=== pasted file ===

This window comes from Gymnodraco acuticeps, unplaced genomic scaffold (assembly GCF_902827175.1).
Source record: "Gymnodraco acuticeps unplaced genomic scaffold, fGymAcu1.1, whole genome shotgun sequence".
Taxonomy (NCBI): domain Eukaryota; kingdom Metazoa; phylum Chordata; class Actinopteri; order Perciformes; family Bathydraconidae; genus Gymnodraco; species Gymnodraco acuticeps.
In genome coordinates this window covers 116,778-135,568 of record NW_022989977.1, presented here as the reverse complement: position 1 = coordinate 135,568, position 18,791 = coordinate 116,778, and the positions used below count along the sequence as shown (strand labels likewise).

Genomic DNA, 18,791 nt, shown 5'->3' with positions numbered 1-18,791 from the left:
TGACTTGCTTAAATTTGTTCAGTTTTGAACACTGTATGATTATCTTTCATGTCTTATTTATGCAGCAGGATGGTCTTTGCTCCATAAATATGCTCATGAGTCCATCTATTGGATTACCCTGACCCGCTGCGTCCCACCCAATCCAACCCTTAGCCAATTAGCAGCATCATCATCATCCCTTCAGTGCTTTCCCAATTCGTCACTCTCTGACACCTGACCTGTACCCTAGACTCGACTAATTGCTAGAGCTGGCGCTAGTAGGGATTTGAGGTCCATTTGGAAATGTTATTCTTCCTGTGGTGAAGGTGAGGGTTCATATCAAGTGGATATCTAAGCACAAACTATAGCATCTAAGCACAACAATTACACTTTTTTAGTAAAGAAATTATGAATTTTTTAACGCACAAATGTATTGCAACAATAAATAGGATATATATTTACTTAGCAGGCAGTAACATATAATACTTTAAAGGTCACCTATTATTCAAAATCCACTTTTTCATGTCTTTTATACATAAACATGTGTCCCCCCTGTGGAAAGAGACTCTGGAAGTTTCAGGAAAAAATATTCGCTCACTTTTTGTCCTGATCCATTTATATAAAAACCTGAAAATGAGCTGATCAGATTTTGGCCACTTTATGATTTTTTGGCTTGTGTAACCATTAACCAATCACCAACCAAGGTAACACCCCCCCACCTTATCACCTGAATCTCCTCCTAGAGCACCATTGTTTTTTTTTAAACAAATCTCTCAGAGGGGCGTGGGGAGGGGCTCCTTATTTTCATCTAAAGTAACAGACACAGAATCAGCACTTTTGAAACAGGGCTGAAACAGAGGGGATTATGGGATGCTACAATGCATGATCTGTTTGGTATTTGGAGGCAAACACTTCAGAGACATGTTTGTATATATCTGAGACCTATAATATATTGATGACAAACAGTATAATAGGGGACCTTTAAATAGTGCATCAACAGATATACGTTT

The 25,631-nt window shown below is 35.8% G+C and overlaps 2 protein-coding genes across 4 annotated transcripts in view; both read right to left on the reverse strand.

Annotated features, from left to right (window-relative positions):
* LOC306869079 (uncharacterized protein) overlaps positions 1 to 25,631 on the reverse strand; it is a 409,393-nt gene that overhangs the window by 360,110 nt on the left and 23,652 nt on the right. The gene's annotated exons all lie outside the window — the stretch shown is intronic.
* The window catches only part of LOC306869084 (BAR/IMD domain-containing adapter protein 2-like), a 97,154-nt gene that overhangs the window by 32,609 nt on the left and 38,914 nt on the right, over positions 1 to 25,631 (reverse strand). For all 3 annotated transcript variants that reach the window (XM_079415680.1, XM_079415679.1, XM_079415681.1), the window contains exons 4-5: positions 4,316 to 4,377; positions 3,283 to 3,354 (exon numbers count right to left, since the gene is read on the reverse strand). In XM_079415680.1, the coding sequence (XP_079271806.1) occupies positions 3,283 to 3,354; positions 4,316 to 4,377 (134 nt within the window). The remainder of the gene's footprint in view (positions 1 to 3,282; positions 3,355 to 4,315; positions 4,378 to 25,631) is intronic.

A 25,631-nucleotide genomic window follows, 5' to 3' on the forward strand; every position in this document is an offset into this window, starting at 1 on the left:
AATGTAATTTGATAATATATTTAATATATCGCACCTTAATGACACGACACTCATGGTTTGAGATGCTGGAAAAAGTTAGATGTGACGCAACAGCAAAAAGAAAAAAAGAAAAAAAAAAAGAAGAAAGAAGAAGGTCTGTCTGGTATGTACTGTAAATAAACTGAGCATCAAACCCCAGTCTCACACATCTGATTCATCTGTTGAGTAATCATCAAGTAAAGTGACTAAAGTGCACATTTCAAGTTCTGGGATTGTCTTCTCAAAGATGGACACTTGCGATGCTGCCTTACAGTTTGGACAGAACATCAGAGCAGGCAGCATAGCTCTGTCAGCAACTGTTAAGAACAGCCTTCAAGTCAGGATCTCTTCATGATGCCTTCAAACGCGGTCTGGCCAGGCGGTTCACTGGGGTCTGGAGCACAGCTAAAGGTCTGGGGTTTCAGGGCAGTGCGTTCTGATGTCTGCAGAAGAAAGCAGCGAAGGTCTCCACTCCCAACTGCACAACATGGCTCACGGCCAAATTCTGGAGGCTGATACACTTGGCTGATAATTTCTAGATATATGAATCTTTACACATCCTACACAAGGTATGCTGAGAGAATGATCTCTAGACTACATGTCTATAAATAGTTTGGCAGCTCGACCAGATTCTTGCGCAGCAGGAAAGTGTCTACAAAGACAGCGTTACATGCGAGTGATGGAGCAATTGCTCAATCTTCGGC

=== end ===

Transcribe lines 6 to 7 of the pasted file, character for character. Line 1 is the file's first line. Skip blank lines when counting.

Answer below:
TGACTTGCTTAAATTTGTTCAGTTTTGAACACTGTATGATTATCTTTCATGTCTTATTTATGCAGCAGGATGGTCTTTGCTCCATAAATATGCTCATGAGTCCATCTATTGGATTACCCTGACCCGCTGCGTCCCACCCAATCCAACCCTTAGCCAATTAGCAGCATCATCATCATCCCTTCAGTGCTTTCCCAATTCGTCACTCTCTGACACCTGACCTGTACCCTAGACTCGACTAATTGCTAGAGCTGGCGCTAGTAGGGATTTGAGGTCCATTTGGAAATGTTATTCTTCCTGTGGTGAAGGTGAGGGTTCATATCAAGTGGATATCTAAGCACAAACTATAGCATCTAAGCACAACAATTACACTTTTTTAGTAAAGAAATTATGAATTTTTTAACGCACAAATGTATTGCAACAATAAATAGGATATATATTTACTTAGCAGGCAGTAACATATAATACTTTAAAGGTCACCTATTATTCAAAATCCACTTTTTCATGTCTTTTATACATAAACATGTGTCCCCCCTGTGGAAAGAGACTCTGGAAGTTTCAGGAAAAAATATTCGCTCACTTTTTGTCCTGATCCATTTATATAAAAACCTGAAAATGAGCTGATCAGATTTTGGCCACTTTATGATTTTTTGGCTTGTGTAACCATTAACCAATCACCAACCAAGGTAACACCCCCCCACCTTATCACCTGAATCTCCTCCTAGAGCACCATTGTTTTTTTTTAAACAAATCTCTCAGAGGGGCGTGGGGAGGGGCTCCTTATTTTCATCTAAAGTAACAGACACAGAATCAGCACTTTTGAAACAGGGCTGAAACAGAGGGGATTATGGGATGCTACAATGCATGATCTGTTTGGTATTTGGAGGCAAACACTTCAGAGACATGTTTGTATATATCTGAGACCTATAATATATTGATGACAAACAGTATAATAGGGGACCTTTAAATAGTGCATCAACAGATATACGTTT

The 25,631-nt window shown below is 35.8% G+C and overlaps 2 protein-coding genes across 4 annotated transcripts in view; both read right to left on the reverse strand.